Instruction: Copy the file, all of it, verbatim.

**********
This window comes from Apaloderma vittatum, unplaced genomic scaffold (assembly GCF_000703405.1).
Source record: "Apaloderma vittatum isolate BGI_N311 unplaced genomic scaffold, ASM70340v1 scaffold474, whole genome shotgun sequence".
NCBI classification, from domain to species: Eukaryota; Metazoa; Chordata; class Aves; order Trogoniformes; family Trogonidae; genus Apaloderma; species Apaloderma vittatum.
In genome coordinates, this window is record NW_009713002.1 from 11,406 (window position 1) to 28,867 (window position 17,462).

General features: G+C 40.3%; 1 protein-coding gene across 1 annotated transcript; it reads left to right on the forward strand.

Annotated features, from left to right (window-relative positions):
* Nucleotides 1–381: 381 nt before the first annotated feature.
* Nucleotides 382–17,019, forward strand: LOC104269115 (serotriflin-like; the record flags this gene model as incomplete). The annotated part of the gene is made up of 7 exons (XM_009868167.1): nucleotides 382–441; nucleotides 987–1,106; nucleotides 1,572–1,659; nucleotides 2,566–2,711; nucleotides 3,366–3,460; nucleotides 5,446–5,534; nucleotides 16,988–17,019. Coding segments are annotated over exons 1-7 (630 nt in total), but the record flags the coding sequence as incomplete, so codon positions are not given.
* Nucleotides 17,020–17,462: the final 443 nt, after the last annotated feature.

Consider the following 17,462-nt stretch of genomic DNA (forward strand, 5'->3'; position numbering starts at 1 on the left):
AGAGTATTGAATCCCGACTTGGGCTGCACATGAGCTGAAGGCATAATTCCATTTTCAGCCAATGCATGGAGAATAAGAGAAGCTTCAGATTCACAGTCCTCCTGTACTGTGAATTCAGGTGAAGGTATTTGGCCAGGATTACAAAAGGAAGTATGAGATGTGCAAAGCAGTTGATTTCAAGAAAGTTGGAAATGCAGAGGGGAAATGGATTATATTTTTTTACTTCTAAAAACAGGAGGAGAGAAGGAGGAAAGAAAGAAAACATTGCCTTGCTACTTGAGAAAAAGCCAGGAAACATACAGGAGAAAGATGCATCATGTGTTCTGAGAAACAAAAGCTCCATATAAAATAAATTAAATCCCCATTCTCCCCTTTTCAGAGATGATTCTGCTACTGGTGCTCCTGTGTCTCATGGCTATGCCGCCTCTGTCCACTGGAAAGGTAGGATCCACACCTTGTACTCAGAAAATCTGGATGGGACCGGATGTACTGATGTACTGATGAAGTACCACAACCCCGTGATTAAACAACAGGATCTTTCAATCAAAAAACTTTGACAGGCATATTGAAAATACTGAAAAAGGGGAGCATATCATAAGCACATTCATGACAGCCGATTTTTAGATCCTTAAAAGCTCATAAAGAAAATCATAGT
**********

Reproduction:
This window comes from Apaloderma vittatum, unplaced genomic scaffold (assembly GCF_000703405.1).
Source record: "Apaloderma vittatum isolate BGI_N311 unplaced genomic scaffold, ASM70340v1 scaffold474, whole genome shotgun sequence".
NCBI classification, from domain to species: Eukaryota; Metazoa; Chordata; class Aves; order Trogoniformes; family Trogonidae; genus Apaloderma; species Apaloderma vittatum.
In genome coordinates, this window is record NW_009713002.1 from 11,406 (window position 1) to 28,867 (window position 17,462).

General features: G+C 40.3%; 1 protein-coding gene across 1 annotated transcript; it reads left to right on the forward strand.

Annotated features, from left to right (window-relative positions):
* Nucleotides 1–381: 381 nt before the first annotated feature.
* Nucleotides 382–17,019, forward strand: LOC104269115 (serotriflin-like; the record flags this gene model as incomplete). The annotated part of the gene is made up of 7 exons (XM_009868167.1): nucleotides 382–441; nucleotides 987–1,106; nucleotides 1,572–1,659; nucleotides 2,566–2,711; nucleotides 3,366–3,460; nucleotides 5,446–5,534; nucleotides 16,988–17,019. Coding segments are annotated over exons 1-7 (630 nt in total), but the record flags the coding sequence as incomplete, so codon positions are not given.
* Nucleotides 17,020–17,462: the final 443 nt, after the last annotated feature.

Consider the following 17,462-nt stretch of genomic DNA (forward strand, 5'->3'; position numbering starts at 1 on the left):
AGAGTATTGAATCCCGACTTGGGCTGCACATGAGCTGAAGGCATAATTCCATTTTCAGCCAATGCATGGAGAATAAGAGAAGCTTCAGATTCACAGTCCTCCTGTACTGTGAATTCAGGTGAAGGTATTTGGCCAGGATTACAAAAGGAAGTATGAGATGTGCAAAGCAGTTGATTTCAAGAAAGTTGGAAATGCAGAGGGGAAATGGATTATATTTTTTTACTTCTAAAAACAGGAGGAGAGAAGGAGGAAAGAAAGAAAACATTGCCTTGCTACTTGAGAAAAAGCCAGGAAACATACAGGAGAAAGATGCATCATGTGTTCTGAGAAACAAAAGCTCCATATAAAATAAATTAAATCCCCATTCTCCCCTTTTCAGAGATGATTCTGCTACTGGTGCTCCTGTGTCTCATGGCTATGCCGCCTCTGTCCACTGGAAAGGTAGGATCCACACCTTGTACTCAGAAAATCTGGATGGGACCGGATGTACTGATGTACTGATGAAGTACCACAACCCCGTGATTAAACAACAGGATCTTTCAATCAAAAAACTTTGACAGGCATATTGAAAATACTGAAAAAGGGGAGCATATCATAAGCACATTCATGACAGCCGATTTTTAGATCCTTAAAAGCTCATAAAGAAAATCATAGT